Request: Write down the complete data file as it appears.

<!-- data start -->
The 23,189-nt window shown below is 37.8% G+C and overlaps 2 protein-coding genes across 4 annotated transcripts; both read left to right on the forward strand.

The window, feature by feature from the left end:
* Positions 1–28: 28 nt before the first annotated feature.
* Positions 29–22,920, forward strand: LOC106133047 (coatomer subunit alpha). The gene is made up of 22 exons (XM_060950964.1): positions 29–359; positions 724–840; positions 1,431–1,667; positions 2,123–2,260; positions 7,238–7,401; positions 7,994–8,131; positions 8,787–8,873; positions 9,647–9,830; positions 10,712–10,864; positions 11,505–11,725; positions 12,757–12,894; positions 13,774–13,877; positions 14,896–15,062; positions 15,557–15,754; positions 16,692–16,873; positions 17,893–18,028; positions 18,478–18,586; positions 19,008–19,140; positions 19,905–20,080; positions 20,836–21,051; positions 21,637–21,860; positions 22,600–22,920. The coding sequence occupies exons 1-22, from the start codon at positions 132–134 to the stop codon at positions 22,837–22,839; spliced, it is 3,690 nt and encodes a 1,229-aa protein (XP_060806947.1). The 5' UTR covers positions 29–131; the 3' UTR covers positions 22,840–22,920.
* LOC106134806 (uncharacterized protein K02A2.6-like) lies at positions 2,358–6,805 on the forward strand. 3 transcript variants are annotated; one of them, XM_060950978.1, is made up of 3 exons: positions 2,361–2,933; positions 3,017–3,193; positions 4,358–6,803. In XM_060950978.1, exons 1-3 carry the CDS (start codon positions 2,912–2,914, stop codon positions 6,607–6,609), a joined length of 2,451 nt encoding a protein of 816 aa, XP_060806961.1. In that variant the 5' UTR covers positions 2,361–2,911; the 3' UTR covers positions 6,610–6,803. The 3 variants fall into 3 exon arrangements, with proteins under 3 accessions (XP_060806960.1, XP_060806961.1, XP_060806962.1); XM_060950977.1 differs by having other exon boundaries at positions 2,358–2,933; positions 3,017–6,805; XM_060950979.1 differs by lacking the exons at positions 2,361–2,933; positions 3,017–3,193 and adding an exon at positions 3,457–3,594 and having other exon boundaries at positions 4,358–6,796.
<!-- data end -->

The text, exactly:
The 23,189-nt window shown below is 37.8% G+C and overlaps 2 protein-coding genes across 4 annotated transcripts; both read left to right on the forward strand.

The window, feature by feature from the left end:
* Positions 1–28: 28 nt before the first annotated feature.
* Positions 29–22,920, forward strand: LOC106133047 (coatomer subunit alpha). The gene is made up of 22 exons (XM_060950964.1): positions 29–359; positions 724–840; positions 1,431–1,667; positions 2,123–2,260; positions 7,238–7,401; positions 7,994–8,131; positions 8,787–8,873; positions 9,647–9,830; positions 10,712–10,864; positions 11,505–11,725; positions 12,757–12,894; positions 13,774–13,877; positions 14,896–15,062; positions 15,557–15,754; positions 16,692–16,873; positions 17,893–18,028; positions 18,478–18,586; positions 19,008–19,140; positions 19,905–20,080; positions 20,836–21,051; positions 21,637–21,860; positions 22,600–22,920. The coding sequence occupies exons 1-22, from the start codon at positions 132–134 to the stop codon at positions 22,837–22,839; spliced, it is 3,690 nt and encodes a 1,229-aa protein (XP_060806947.1). The 5' UTR covers positions 29–131; the 3' UTR covers positions 22,840–22,920.
* LOC106134806 (uncharacterized protein K02A2.6-like) lies at positions 2,358–6,805 on the forward strand. 3 transcript variants are annotated; one of them, XM_060950978.1, is made up of 3 exons: positions 2,361–2,933; positions 3,017–3,193; positions 4,358–6,803. In XM_060950978.1, exons 1-3 carry the CDS (start codon positions 2,912–2,914, stop codon positions 6,607–6,609), a joined length of 2,451 nt encoding a protein of 816 aa, XP_060806961.1. In that variant the 5' UTR covers positions 2,361–2,911; the 3' UTR covers positions 6,610–6,803. The 3 variants fall into 3 exon arrangements, with proteins under 3 accessions (XP_060806960.1, XP_060806961.1, XP_060806962.1); XM_060950977.1 differs by having other exon boundaries at positions 2,358–2,933; positions 3,017–6,805; XM_060950979.1 differs by lacking the exons at positions 2,361–2,933; positions 3,017–3,193 and adding an exon at positions 3,457–3,594 and having other exon boundaries at positions 4,358–6,796.